A pricing pattern approach is entirely different than calculating a corporations balance sheet to uncover value. In this regards there are several theories on how the methodology should be dissected. The overwhelmingly predominate thought in the industry is that the market environment of price persistence is a driving fundamental force. Understanding market performance drivers is typically the starting place for quants in this niche to begin their discovery. But astute algorithmic market analysts might point to additional market environments and then provide strategic analysis on how they correlate, with a particular emphasis on strategy correlation and performance during crisis.

Typically when a quant develops a strategy there is a mathematical explanation, one often partially used in public that can also serve the purpose of obfuscation. It is the market-based strategic understanding that is sometimes shared among portfolio managers that is most interesting.

Attracting quants is a challenge, as they don't like conformity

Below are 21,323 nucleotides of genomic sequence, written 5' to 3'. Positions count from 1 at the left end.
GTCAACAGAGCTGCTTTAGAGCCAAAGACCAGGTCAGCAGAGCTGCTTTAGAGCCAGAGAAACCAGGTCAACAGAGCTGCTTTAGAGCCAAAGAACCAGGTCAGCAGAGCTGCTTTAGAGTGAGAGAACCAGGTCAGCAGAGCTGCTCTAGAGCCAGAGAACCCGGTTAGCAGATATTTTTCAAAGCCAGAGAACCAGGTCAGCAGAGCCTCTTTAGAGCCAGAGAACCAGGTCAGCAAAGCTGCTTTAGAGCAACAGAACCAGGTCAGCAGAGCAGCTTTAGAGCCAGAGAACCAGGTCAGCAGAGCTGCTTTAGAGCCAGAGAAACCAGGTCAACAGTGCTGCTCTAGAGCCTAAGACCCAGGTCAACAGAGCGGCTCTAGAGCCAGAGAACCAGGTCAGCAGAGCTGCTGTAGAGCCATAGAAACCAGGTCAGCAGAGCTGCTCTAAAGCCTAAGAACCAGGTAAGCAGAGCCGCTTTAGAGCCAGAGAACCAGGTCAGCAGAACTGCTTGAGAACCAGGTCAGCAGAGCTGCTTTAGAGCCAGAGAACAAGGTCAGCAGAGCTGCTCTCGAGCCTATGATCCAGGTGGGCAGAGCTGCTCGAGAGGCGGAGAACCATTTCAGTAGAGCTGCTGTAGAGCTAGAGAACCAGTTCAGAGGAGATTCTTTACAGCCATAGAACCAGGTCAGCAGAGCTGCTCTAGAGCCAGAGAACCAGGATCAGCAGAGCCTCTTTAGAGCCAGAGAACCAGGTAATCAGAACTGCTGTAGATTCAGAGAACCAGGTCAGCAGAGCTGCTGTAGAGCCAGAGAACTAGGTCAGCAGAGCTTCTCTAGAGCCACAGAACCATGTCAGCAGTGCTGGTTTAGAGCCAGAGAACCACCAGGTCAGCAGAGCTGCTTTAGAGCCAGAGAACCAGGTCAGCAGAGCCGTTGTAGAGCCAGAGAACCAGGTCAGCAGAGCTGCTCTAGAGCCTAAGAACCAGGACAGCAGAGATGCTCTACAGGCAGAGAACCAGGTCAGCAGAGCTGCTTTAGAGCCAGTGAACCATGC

Even with a strong framework, however, an algorithmic investment practice is not a guaranteed success. Attracting the right employees, with base salaries ranging from $80,000 per year to $200,000 or more, involves more than money.

Many quants make the majority of their income on incentive bonus. The real winners love it because they enjoy understanding algorithmic market structure, a unique perspective in several regards. They also like the relative freedom that so long as their systems are working properly they can live life as they want.

For hedge funds the issue is in part about creating the appropriate work environment.

Those with a certain type of derivatives industry experience are often accustomed to a generally informal attitude. The often stimulating but entertaining experiences on a derivatives trade desk, framed by occasional Friday cook-outs on the rooftop of the generally cool warehouse office in a loft district, is often the preferred environment.

“Hedge funds may not necessarily be the right fit for some quants,” Jeanne Branthover, a partner at recruitment firm DHR International in New York, was quoted as saying. “In Silicon Valley, you have a cool factor. Hedge funds need to change their culture to catch-up.”